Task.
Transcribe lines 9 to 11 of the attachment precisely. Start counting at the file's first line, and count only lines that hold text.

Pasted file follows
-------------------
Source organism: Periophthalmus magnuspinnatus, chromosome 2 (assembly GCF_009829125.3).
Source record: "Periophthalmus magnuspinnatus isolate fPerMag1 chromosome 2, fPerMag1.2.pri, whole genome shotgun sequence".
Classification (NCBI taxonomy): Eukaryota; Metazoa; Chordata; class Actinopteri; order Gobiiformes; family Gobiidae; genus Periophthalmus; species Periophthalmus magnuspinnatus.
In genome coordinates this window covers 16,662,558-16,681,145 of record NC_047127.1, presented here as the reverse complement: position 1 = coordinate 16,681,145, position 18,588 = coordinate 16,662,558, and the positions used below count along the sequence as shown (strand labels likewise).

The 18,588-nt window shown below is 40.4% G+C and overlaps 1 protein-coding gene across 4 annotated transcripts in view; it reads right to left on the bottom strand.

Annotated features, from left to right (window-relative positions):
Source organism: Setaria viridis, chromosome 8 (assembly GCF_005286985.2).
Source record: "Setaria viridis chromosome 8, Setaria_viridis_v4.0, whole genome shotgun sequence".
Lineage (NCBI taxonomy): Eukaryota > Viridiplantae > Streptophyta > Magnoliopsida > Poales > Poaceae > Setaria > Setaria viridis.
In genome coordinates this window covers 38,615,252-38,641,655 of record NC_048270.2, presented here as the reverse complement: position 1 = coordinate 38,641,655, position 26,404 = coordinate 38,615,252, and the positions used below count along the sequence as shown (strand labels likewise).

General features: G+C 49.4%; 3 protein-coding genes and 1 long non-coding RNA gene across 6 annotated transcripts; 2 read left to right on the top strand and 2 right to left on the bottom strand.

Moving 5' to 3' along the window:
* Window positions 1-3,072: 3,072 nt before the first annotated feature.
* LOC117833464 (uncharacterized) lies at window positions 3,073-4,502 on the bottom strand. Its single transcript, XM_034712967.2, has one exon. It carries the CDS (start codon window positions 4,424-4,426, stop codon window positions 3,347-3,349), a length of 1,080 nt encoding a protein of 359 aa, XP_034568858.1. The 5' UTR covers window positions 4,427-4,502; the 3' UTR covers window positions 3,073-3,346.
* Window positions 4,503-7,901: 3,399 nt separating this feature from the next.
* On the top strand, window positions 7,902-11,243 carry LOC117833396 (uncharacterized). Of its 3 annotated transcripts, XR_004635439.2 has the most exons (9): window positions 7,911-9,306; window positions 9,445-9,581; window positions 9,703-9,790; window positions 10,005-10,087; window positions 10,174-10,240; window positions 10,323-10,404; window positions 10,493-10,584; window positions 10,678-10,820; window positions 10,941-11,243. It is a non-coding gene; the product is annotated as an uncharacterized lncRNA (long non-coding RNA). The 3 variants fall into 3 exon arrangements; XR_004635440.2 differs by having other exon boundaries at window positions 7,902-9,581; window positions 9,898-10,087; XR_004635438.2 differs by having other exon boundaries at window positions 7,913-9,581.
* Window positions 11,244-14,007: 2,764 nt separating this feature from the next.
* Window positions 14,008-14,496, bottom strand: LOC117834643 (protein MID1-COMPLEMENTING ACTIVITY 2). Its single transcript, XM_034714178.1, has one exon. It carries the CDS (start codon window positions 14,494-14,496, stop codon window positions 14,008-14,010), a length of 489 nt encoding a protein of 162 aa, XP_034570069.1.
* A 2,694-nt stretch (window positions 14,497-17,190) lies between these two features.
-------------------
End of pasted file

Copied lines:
Lineage (NCBI taxonomy): Eukaryota > Viridiplantae > Streptophyta > Magnoliopsida > Poales > Poaceae > Setaria > Setaria viridis.
In genome coordinates this window covers 38,615,252-38,641,655 of record NC_048270.2, presented here as the reverse complement: position 1 = coordinate 38,641,655, position 26,404 = coordinate 38,615,252, and the positions used below count along the sequence as shown (strand labels likewise).

General features: G+C 49.4%; 3 protein-coding genes and 1 long non-coding RNA gene across 6 annotated transcripts; 2 read left to right on the top strand and 2 right to left on the bottom strand.